Northern Communities to Benefit from Acquisition of Province's Fish-processing Facility

The Fish Site
by The Fish Site
5 July 2007, at 1:00am

MANITOBA - Agriculture, Food and Rural Initiatives Minister Rosann Wowchuk today announced the sale of the provinces Leaf Rapids fish-processing facility to Northwest Co-operative Fisheries Ltd. (NWCFL), a co-operative venture operated by a board representing seven Aboriginal communities.

The sale, for the nominal sum of one dollar, supports a major business and job-creation opportunity for northern Manitoba.

“The transfer of this facility is a major investment in northern community development that will build on value-added processing and create sustainable jobs,” Wowchuk said. “This transfer also opens the door for a further substantial investment by the new owners to ensure this business continues to grow as a successful, viable operation.”

The minister noted the members of the co-op’s board are ideally suited to make sound business decisions based on their in-depth knowledge of the fish processing industry.

“Our members know the fishing industry well and appreciate the quality of freshly-caught fish and the importance of a sound production system,” said Mathias Sinclair, president of NWCFL. “This initiative is the opportunity we have been waiting for and we thank the minister for her support on this important project.”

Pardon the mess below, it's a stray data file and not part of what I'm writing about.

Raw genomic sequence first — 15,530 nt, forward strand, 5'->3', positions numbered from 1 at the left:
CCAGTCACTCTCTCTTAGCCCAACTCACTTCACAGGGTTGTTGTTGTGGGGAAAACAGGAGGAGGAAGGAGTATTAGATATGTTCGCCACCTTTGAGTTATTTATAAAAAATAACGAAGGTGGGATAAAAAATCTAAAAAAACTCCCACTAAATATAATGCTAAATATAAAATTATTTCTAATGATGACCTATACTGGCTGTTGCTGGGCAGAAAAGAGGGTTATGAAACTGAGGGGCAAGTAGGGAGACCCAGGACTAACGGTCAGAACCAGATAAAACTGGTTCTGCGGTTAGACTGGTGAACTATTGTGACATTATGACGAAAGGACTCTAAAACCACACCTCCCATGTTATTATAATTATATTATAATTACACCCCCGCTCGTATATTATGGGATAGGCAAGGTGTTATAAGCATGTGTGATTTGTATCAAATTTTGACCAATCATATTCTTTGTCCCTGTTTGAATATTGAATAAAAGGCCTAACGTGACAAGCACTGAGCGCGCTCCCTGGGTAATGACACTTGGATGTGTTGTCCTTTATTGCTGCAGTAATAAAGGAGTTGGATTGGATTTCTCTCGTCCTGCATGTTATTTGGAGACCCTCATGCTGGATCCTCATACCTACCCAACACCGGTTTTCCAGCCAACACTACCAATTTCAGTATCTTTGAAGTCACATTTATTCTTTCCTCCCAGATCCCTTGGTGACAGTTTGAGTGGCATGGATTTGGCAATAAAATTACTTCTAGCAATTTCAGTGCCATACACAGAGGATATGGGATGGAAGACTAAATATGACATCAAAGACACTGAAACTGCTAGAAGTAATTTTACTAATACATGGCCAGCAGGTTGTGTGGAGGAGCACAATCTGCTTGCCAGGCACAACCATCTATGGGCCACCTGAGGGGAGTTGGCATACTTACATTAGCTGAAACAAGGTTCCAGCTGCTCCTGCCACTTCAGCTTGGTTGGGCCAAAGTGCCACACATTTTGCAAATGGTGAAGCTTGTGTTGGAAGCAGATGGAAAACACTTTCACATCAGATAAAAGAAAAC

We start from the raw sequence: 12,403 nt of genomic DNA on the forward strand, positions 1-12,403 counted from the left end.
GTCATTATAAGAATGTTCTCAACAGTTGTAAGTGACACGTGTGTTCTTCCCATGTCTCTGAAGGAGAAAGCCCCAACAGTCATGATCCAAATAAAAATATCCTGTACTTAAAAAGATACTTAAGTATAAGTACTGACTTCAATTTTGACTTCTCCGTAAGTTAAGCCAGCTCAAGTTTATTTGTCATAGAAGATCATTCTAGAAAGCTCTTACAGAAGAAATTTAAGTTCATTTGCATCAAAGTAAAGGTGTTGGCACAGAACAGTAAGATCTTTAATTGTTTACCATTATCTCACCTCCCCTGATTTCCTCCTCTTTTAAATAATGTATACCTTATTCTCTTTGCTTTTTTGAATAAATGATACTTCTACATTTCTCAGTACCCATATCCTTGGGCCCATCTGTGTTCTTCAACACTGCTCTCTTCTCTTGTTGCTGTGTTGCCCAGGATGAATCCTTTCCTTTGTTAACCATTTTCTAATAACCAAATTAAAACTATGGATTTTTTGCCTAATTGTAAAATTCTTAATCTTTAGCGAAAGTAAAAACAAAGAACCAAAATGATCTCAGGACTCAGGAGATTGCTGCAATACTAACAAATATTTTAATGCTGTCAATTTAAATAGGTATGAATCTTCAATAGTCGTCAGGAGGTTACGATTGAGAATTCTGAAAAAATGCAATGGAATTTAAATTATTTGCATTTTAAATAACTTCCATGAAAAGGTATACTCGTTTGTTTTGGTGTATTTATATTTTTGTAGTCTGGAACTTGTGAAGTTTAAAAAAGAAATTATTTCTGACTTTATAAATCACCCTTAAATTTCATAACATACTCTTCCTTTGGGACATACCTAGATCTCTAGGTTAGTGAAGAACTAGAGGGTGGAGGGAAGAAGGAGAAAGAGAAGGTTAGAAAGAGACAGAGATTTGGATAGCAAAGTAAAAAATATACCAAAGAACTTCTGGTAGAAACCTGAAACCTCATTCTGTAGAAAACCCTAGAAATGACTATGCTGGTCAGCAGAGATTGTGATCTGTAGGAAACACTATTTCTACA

Sinclair noted Northwest Co-operative Fisheries is also fortunate to have capable plant management with many years experience in the fish business and a sound accounting and bookkeeping system in place.

The fish-processing facility is owned by the province through the Co-operative Loans and Loans Guarantee Board and has been rented to Northwest Co-operative Fisheries since 1994.

NWCFL has invested significant funds in capital improvements to the plant. In 2005, it developed an approved quality-management program, fulfilling the final requirement for registration by the Canadian Food Inspection Agency.

As a federally-registered fish-processing facility, the co-operative can upgrade the plant from a fish-packing and roe-processing operation to more value-added products including pickerel cheek processing, fresh packing for direct export, whole-product processing, machine filleting and processing of smoked-fish products. The minister noted that conversion to a value-added filleting plant will help to improve the economic viability of local fishing operations as members of the co-op gain rewards through dividend payments from the profits of the plant. These payments will then benefit the families and communities in the area.

The co-operative provides seasonal full-time employment for 15 employees and 220 Aboriginal commercial fisher members.

“This sale is an excellent example of the province’s Creating Opportunities initiative that includes northern communities in encouraging local ownership and decision-making, and supporting new employment opportunities,” said the minister. “The projected economic and job-creation benefits will have a direct positive impact on Manitoba’s northern communities.”